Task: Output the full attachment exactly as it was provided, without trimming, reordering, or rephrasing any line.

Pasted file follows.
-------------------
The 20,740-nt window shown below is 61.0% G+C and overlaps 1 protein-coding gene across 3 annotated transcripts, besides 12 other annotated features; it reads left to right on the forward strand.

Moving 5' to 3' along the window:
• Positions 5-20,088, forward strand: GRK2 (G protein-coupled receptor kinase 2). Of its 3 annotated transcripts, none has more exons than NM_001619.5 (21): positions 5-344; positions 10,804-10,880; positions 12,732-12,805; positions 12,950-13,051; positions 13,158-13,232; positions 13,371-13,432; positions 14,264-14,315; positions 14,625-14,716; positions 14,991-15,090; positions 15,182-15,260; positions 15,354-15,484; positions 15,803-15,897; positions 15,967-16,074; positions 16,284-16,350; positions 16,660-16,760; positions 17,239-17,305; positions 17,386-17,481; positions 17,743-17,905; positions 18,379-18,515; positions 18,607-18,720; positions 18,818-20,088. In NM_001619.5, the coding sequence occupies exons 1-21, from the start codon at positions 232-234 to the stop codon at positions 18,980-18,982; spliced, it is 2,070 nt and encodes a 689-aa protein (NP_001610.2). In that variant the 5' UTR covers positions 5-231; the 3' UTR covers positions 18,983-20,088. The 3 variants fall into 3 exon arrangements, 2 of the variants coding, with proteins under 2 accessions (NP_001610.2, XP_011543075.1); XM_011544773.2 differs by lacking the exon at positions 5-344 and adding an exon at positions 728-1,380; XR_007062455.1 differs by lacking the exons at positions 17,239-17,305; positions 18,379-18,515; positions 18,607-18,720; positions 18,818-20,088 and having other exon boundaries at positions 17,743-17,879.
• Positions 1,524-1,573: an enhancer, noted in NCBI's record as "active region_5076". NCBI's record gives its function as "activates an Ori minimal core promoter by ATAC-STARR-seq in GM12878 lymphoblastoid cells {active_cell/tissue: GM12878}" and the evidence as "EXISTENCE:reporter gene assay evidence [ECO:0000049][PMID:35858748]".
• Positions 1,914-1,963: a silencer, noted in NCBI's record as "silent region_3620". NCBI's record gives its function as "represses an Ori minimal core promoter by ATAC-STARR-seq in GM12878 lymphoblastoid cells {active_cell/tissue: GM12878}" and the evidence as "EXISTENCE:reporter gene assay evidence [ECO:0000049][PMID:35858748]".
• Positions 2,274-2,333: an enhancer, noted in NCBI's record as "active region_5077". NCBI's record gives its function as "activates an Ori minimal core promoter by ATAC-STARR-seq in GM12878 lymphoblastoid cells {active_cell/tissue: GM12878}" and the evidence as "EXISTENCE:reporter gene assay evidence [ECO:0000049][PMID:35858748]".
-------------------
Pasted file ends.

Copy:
The 20,740-nt window shown below is 61.0% G+C and overlaps 1 protein-coding gene across 3 annotated transcripts, besides 12 other annotated features; it reads left to right on the forward strand.

Moving 5' to 3' along the window:
• Positions 5-20,088, forward strand: GRK2 (G protein-coupled receptor kinase 2). Of its 3 annotated transcripts, none has more exons than NM_001619.5 (21): positions 5-344; positions 10,804-10,880; positions 12,732-12,805; positions 12,950-13,051; positions 13,158-13,232; positions 13,371-13,432; positions 14,264-14,315; positions 14,625-14,716; positions 14,991-15,090; positions 15,182-15,260; positions 15,354-15,484; positions 15,803-15,897; positions 15,967-16,074; positions 16,284-16,350; positions 16,660-16,760; positions 17,239-17,305; positions 17,386-17,481; positions 17,743-17,905; positions 18,379-18,515; positions 18,607-18,720; positions 18,818-20,088. In NM_001619.5, the coding sequence occupies exons 1-21, from the start codon at positions 232-234 to the stop codon at positions 18,980-18,982; spliced, it is 2,070 nt and encodes a 689-aa protein (NP_001610.2). In that variant the 5' UTR covers positions 5-231; the 3' UTR covers positions 18,983-20,088. The 3 variants fall into 3 exon arrangements, 2 of the variants coding, with proteins under 2 accessions (NP_001610.2, XP_011543075.1); XM_011544773.2 differs by lacking the exon at positions 5-344 and adding an exon at positions 728-1,380; XR_007062455.1 differs by lacking the exons at positions 17,239-17,305; positions 18,379-18,515; positions 18,607-18,720; positions 18,818-20,088 and having other exon boundaries at positions 17,743-17,879.
• Positions 1,524-1,573: an enhancer, noted in NCBI's record as "active region_5076". NCBI's record gives its function as "activates an Ori minimal core promoter by ATAC-STARR-seq in GM12878 lymphoblastoid cells {active_cell/tissue: GM12878}" and the evidence as "EXISTENCE:reporter gene assay evidence [ECO:0000049][PMID:35858748]".
• Positions 1,914-1,963: a silencer, noted in NCBI's record as "silent region_3620". NCBI's record gives its function as "represses an Ori minimal core promoter by ATAC-STARR-seq in GM12878 lymphoblastoid cells {active_cell/tissue: GM12878}" and the evidence as "EXISTENCE:reporter gene assay evidence [ECO:0000049][PMID:35858748]".
• Positions 2,274-2,333: an enhancer, noted in NCBI's record as "active region_5077". NCBI's record gives its function as "activates an Ori minimal core promoter by ATAC-STARR-seq in GM12878 lymphoblastoid cells {active_cell/tissue: GM12878}" and the evidence as "EXISTENCE:reporter gene assay evidence [ECO:0000049][PMID:35858748]".